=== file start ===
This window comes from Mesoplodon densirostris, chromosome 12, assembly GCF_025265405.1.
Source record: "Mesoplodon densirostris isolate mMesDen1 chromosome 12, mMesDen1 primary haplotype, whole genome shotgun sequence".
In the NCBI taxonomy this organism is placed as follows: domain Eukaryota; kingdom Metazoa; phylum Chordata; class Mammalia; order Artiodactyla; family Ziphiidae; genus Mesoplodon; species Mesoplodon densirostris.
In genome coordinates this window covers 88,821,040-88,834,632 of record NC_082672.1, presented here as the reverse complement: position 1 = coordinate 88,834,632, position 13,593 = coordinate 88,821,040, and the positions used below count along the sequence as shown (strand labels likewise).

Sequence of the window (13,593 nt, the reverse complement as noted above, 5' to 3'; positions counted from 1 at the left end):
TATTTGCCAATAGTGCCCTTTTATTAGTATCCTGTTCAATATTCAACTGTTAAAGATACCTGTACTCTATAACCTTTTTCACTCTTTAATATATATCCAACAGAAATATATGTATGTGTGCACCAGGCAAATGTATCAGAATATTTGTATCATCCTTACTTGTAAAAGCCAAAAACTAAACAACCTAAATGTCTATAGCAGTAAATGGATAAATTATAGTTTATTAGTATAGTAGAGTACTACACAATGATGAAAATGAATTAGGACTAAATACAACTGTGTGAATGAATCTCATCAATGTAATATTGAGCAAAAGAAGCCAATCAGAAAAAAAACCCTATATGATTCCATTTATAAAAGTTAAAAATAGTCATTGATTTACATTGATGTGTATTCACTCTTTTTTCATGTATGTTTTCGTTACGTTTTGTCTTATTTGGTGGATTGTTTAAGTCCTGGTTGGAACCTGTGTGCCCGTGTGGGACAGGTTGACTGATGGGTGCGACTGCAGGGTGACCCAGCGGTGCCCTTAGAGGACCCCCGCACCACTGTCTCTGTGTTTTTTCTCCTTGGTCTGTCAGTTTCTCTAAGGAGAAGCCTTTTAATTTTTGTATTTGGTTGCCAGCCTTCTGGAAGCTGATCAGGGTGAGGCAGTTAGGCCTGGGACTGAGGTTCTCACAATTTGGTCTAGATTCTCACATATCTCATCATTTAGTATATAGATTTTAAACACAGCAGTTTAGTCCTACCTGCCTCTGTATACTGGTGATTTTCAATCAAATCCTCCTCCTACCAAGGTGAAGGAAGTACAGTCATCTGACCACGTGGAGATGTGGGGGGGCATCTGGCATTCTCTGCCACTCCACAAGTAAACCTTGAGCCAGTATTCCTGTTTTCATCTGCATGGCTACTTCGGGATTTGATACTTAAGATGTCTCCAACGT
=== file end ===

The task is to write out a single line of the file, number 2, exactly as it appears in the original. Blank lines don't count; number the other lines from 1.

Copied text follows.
Source record: "Mesoplodon densirostris isolate mMesDen1 chromosome 12, mMesDen1 primary haplotype, whole genome shotgun sequence".